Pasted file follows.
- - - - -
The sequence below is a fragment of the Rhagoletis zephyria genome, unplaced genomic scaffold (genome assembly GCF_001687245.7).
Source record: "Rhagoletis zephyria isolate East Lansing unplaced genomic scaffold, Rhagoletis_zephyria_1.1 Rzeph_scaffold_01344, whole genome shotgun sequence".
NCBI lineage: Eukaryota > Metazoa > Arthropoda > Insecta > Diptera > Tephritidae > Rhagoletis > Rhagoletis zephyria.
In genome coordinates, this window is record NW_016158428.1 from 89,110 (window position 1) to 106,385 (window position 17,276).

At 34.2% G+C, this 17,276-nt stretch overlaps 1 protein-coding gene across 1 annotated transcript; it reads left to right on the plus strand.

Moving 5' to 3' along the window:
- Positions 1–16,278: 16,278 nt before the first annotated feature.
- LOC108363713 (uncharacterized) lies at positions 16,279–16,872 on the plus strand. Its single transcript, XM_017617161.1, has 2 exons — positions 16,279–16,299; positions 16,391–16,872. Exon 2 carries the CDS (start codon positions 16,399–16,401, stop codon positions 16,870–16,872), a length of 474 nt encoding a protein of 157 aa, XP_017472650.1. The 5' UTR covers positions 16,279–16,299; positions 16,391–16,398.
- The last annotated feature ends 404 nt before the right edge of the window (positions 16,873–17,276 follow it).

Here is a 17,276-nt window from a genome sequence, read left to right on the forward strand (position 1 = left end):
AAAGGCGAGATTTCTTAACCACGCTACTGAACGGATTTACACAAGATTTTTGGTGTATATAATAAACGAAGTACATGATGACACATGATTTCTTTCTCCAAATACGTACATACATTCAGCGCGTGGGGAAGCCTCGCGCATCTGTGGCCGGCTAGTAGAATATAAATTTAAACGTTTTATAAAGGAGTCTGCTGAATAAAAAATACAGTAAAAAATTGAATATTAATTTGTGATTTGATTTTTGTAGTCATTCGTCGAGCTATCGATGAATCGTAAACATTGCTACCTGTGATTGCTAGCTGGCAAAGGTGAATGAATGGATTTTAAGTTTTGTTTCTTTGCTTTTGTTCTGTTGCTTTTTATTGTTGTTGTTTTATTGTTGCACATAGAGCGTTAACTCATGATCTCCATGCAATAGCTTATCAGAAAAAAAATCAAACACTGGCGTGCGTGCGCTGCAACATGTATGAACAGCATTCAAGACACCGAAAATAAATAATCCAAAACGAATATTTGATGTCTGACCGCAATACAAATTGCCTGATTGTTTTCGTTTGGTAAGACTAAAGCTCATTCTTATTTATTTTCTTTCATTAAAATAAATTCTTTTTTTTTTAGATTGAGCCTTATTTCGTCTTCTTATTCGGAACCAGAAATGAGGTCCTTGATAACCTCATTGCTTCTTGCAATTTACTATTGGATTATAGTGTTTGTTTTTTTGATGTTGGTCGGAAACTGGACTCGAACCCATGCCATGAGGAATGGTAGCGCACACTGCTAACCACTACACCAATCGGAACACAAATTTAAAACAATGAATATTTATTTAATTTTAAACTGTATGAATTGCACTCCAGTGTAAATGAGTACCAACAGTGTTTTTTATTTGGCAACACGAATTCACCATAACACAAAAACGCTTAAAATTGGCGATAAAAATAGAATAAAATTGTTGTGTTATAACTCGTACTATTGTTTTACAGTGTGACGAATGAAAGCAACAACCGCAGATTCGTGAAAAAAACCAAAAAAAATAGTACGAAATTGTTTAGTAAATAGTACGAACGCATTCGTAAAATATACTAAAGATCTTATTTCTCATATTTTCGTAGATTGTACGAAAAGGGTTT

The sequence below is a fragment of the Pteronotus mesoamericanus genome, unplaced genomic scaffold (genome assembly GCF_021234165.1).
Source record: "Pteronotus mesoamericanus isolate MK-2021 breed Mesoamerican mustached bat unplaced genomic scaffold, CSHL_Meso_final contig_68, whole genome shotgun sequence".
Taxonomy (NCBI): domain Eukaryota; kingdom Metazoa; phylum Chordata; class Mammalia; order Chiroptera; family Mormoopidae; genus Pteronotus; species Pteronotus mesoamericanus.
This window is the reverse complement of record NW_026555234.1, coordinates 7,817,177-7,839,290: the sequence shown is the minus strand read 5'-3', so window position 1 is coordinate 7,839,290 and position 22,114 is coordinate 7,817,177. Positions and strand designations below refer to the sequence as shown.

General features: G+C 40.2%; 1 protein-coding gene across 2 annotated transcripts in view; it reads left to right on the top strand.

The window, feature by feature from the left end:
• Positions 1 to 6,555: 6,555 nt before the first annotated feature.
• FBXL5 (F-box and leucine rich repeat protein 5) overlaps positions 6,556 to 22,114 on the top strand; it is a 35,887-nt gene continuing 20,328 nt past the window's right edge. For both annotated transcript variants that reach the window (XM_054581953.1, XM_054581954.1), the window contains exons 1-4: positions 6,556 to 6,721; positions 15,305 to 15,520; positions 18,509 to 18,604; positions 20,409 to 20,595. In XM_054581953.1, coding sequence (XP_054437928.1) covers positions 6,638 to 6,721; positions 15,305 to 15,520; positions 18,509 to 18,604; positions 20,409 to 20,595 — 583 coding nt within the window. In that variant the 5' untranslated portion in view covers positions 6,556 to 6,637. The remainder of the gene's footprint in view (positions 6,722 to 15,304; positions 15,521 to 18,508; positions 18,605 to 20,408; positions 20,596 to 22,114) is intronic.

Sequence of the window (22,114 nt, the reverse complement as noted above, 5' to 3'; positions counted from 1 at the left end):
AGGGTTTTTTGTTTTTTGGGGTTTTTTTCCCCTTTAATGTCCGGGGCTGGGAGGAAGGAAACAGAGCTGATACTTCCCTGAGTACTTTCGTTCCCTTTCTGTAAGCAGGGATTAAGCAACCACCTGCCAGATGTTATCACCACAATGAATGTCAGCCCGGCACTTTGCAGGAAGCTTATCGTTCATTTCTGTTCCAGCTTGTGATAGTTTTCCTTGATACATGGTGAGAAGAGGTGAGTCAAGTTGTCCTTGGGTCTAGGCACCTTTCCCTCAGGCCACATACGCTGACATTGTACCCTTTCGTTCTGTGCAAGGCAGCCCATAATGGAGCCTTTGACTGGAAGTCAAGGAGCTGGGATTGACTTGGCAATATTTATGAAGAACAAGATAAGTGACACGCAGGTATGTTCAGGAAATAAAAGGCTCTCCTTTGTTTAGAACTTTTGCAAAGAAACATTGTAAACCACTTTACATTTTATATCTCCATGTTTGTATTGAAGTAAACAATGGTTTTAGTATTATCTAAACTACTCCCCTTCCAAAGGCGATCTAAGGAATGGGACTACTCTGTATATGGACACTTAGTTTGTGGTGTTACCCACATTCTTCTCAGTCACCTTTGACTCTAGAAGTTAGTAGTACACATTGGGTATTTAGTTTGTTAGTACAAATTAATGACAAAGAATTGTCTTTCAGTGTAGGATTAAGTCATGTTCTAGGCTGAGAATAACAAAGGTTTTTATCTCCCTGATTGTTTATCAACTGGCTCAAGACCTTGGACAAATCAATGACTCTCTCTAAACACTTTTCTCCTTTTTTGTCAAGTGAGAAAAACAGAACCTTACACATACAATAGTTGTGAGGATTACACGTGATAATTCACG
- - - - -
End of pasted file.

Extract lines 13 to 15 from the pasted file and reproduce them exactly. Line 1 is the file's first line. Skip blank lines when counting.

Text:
Source record: "Pteronotus mesoamericanus isolate MK-2021 breed Mesoamerican mustached bat unplaced genomic scaffold, CSHL_Meso_final contig_68, whole genome shotgun sequence".
Taxonomy (NCBI): domain Eukaryota; kingdom Metazoa; phylum Chordata; class Mammalia; order Chiroptera; family Mormoopidae; genus Pteronotus; species Pteronotus mesoamericanus.
This window is the reverse complement of record NW_026555234.1, coordinates 7,817,177-7,839,290: the sequence shown is the minus strand read 5'-3', so window position 1 is coordinate 7,839,290 and position 22,114 is coordinate 7,817,177. Positions and strand designations below refer to the sequence as shown.